... And Keeping Current Airfields Alive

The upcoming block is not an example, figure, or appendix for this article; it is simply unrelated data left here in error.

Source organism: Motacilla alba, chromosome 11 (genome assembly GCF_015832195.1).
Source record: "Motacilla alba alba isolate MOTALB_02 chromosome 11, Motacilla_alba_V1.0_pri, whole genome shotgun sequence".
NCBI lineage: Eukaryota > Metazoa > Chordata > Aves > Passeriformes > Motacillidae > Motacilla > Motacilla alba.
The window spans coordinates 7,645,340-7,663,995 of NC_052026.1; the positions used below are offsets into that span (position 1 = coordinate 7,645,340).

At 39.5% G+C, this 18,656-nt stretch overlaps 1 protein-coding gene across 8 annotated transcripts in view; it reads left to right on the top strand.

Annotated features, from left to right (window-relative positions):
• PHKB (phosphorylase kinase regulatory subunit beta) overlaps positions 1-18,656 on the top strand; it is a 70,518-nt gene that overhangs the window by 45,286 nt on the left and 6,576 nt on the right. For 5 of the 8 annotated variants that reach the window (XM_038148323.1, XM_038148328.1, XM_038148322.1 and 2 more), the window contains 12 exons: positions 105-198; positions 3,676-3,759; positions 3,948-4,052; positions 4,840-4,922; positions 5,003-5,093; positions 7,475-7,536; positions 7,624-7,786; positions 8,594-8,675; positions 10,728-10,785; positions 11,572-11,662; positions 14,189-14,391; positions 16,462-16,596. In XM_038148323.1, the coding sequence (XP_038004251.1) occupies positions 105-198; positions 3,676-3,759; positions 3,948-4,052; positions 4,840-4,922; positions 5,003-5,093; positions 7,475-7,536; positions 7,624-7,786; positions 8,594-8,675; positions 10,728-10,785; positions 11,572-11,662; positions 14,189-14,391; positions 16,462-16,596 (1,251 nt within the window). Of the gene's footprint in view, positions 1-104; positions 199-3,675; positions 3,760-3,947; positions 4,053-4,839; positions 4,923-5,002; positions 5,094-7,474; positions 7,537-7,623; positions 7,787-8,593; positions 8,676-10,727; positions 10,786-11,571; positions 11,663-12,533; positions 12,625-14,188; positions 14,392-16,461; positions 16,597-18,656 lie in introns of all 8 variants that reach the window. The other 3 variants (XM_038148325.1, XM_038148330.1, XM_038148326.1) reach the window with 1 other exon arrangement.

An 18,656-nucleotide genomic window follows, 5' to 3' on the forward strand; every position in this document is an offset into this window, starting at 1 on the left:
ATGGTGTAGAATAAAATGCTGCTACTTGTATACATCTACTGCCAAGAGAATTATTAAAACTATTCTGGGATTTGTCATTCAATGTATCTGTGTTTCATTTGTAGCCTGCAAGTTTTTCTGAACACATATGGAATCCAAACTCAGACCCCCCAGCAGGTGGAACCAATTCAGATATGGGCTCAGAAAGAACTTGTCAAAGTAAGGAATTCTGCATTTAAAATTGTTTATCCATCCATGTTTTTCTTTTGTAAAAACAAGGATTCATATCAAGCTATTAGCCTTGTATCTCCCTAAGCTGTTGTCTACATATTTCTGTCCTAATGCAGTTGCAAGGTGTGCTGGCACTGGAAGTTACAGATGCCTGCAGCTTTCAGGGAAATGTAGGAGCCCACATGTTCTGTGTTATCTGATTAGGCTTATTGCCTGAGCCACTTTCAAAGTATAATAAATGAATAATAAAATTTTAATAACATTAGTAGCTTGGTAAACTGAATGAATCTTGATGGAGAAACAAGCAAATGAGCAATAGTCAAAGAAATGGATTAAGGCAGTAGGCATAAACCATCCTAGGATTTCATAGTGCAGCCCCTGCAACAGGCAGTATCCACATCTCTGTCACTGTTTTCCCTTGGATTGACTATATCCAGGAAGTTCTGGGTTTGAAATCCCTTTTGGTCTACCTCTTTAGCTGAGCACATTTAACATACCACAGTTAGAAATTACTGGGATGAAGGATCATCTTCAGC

The irony is that even as airports grow more and more congested, GA airports around the country are being shut down, victims of rising development pressures and neighborhood complaints. But in one small town in Michigan, champagne corks were popping last week after a judge's decision saved Wilderness Airpark, near Kent City. The airpark's only runway was growing effectively shorter and shorter as a neighbor's trees grew higher and higher, till it reached a point where closure was imminent. "The trees were so tall that they penetrated the 'approach protection area,'" said Rick Durden, the aviation lawyer (and AVweb columnist) who argued the case. The state's Aeronautics Code makes anything encroaching on the approach protection area a public nuisance, Durden said. The judge agreed, and ordered the neighbor to trim the trees, saving the runway. Wilderness Airpark is a half-mile-long, grass airport in western Michigan. Originally built in 1978 as a private, residential airport, it was designated a public-use airport in 1984. The judge ruled that the neighbors had purchased their land after the airport had become public and the approach protection area had become effective and they knew the runway was adjacent to their land, so they must comply with the Aeronautics Code and not allow trees to grow up into the approach area.